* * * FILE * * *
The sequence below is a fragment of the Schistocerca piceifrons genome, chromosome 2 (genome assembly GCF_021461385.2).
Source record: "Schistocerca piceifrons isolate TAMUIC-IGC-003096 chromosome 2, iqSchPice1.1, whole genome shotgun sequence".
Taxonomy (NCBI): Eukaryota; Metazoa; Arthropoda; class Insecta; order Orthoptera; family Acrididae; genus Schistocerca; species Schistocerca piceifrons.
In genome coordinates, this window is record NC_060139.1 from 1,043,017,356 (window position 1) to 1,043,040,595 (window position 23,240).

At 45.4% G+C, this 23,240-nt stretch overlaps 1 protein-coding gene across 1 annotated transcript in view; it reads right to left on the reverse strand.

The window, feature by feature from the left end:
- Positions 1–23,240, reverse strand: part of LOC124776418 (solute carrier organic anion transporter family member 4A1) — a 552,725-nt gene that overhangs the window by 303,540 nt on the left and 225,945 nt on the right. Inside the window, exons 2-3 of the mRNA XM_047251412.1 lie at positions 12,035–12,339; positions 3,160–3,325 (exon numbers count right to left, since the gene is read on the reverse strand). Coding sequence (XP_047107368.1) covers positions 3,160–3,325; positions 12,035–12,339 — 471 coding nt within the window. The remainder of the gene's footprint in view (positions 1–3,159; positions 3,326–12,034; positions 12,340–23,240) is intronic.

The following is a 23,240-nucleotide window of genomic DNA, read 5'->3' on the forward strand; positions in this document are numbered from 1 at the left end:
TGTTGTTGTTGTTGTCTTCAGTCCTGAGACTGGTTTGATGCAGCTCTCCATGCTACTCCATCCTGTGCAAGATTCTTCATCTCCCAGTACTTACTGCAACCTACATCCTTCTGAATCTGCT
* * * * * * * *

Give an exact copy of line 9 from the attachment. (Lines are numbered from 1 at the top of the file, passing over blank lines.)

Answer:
TGTTGTTGTTGTTGTCTTCAGTCCTGAGACTGGTTTGATGCAGCTCTCCATGCTACTCCATCCTGTGCAAGATTCTTCATCTCCCAGTACTTACTGCAACCTACATCCTTCTGAATCTGCT